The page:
President Donald Trump has tapped Robert Wilkie to lead the Department of Veterans Affairs — just three weeks after his first nominee withdrew from the process amid scandal.
Wilkie is currently the VA’s acting director and has served in that position since Trump fired David Shulkin back in March over a significant disagreement over veterans’ health care.
According to the president, Wilkie didn’t know Trump would announce his nomination on Friday. “I’ll be informing him in a little while — he doesn’t know this yet — that we’re going to be putting his name up for nomination to be secretary of the Veterans Administration,” Trump said during a White House event on prison reform.
Wilkie, who was in the audience, got up and shook the president’s hand. “I’m sorry that I ruined the surprise,” Trump joked afterward.
President Trump on Robert Wilkie: "We're going to be putting his name up for nomination to be Secretary of the Veterans Administration." pic.twitter.com/uXs4loUbpP— CSPAN (@cspan) May 18, 2018
Wilkie will now go through the confirmation process — the same process that only recently doomed Trump’s previous choice to lead the VA, top White House doctor Ronny Jackson.
Jackson, a Navy admiral with very little management experience, faced mounting concerns in the Senate over allegations of misconduct. Whistleblowers claimed he drank too much on the job, oversaw a “toxic” work environment, and even overprescribed medication. Lawmakers postponed Jackson’s confirmation hearing in light of the claims. Instead of participating in a confirmation hearing, Jackson withdrew his nomination. He remains in his position as White House doctor.
If confirmed, Wilkie has a tough job ahead of him. Anthony Principi, VA secretary from 2001 to 2005, told me in March that the department is in “absolute turmoil.” Part of that turmoil includes a longstanding fight over whether medical care for veterans should be privatized or still run by the government. That fight led to Shulkin’s ouster in March since he defied the administration’s wishes for privatization.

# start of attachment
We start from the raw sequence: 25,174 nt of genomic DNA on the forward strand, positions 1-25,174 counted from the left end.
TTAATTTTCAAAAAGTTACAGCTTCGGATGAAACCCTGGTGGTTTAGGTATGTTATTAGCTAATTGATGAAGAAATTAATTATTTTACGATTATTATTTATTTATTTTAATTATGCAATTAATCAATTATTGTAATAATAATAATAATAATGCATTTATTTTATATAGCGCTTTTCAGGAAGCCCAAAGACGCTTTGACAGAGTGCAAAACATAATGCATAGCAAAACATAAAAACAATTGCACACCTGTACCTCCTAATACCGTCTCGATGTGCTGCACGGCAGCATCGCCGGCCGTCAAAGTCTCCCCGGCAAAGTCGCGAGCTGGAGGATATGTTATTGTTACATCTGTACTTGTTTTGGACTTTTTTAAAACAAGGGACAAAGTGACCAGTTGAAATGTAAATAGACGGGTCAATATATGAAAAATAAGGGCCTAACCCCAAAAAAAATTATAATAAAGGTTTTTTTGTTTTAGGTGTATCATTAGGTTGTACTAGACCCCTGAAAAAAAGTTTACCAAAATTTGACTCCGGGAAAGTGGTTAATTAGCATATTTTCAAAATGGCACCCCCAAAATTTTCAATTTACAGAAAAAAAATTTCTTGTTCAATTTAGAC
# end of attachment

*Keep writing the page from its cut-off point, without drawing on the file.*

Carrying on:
“They saw me as an obstacle to privatization who had to be removed,” Shulkin wrote in a New York Times op-ed on March 28. “That is because I am convinced that privatization is a political issue aimed at rewarding select people and companies with profits, even if it undermines care for veterans.”
It’s unclear where Wilkie stands on the issue, or how he even plans to officially lead the department.
Though Trump publicly announced his intention to nominate Wilkie, he’ll have to step down from the acting role for Trump to make Wilkie’s nomination official, since the Vacancies Reform Act prohibits an acting officeholder from being nominated to serve in the top position permanently.
Principi told me that any new VA secretary, once confirmed, will need to make their mark early. “More than anything, what’s needed now is consistency and leadership,” he said. Otherwise, “the VA will fail.”